Theosis is the understanding that human beings can have real union with God, and so become like God to such a degree that we participate in the divine nature. Primarily a term found in Eastern Orthodox and Oriental Orthodox theology, from the Greek meaning deification or making divine, theosis is a concept derived from the New Testament regarding the goal of our relationship with the Triune God. The terms theosis and deification may therefore be used interchangeably in this context.

This does not imply that we become gods, but rather, that we are to become the fullness of the "divine image" in which we were created (Gen. 1:26), i.e. a perfect reflection of our God, and become partakers of the divine nature (2 Peter 1:4). It may be related to the Protestant concept of sanctification but goes further with what may be expected in this life, emphasizing the element of our mystical union with God in Christ. It may also be seen as something akin to the Wesleyan idea of "entire sanctification". However, Theosis remains a mystical concept not easily grasped and subject to various interpretations.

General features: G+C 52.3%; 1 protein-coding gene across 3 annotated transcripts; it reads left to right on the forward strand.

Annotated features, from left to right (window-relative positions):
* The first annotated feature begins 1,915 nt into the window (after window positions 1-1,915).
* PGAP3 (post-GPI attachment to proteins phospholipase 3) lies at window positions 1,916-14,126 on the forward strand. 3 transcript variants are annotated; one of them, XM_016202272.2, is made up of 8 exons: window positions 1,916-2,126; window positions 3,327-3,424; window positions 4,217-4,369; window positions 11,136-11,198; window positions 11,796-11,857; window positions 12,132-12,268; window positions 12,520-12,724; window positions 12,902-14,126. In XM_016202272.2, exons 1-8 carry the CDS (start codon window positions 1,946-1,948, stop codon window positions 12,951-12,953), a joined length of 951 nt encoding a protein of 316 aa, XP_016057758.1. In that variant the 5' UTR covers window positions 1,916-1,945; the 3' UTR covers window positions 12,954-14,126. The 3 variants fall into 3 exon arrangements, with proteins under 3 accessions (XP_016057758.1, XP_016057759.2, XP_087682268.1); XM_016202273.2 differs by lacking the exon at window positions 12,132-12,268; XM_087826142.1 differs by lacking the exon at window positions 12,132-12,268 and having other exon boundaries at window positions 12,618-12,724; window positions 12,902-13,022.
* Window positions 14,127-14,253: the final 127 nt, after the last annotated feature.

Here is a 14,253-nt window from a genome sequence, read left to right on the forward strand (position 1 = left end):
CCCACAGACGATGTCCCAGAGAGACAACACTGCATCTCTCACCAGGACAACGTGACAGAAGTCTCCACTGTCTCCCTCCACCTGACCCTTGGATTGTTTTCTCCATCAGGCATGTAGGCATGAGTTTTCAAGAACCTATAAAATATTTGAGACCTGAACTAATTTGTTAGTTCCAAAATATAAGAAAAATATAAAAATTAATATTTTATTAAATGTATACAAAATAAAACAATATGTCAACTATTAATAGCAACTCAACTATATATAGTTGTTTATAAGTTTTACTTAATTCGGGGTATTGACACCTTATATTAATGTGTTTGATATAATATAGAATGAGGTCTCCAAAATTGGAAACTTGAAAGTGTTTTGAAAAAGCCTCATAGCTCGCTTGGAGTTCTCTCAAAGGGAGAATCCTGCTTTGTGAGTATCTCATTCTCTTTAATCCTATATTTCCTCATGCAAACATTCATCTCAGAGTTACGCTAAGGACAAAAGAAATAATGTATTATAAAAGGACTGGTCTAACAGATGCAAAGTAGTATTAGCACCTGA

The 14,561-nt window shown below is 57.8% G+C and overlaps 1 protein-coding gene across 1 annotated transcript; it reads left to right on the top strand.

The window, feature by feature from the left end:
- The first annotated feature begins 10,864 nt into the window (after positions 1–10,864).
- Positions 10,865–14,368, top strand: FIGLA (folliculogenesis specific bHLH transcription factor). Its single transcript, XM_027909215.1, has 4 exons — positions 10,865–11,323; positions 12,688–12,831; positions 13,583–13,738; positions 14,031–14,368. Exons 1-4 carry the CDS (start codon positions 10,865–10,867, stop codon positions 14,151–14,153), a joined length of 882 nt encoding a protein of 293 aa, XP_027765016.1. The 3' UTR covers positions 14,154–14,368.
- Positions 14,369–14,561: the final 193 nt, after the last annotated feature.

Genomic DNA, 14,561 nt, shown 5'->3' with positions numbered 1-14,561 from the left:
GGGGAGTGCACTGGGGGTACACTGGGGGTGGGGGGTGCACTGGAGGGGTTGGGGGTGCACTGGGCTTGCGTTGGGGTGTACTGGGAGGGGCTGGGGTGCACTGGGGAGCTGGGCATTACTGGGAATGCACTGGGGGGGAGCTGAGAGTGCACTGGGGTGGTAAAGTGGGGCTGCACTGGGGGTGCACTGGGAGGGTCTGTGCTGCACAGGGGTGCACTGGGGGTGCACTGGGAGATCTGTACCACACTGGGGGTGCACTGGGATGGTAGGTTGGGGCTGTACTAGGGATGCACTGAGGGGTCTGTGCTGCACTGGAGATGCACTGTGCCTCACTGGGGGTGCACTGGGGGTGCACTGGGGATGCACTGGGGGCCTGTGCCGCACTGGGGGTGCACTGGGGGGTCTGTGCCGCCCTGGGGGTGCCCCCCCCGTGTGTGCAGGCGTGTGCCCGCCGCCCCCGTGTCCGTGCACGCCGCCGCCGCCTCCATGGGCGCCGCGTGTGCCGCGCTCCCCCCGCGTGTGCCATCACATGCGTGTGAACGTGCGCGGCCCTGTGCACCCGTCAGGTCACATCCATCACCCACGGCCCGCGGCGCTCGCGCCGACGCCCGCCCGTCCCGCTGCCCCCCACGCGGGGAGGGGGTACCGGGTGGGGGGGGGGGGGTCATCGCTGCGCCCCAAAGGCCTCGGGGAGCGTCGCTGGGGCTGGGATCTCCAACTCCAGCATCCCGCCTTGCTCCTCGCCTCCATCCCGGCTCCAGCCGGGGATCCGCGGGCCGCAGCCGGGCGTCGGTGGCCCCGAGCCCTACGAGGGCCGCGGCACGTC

Resources

  • Daniel B. Clendenin, Eastern Orthodox Christianity: A Western Perspective (Grand Rapids: Baker, 1994).
  • Gerald L. Bray, "Deification," in Sinclair B. Ferguson, et. al., ed., New Dictionary of Theology (Downers Grove: InterVarsity, 1988).
  • Rowan Williams, "Deification," in Gordon S. Wakefield, ed., The Westminster Dictionary of Christian Spirituality (Philadelphia: Westminster, 1983).
  • Philip Edgecumbe Hughes, The True Image (Grand Rapids: Eerdmans, 1989).

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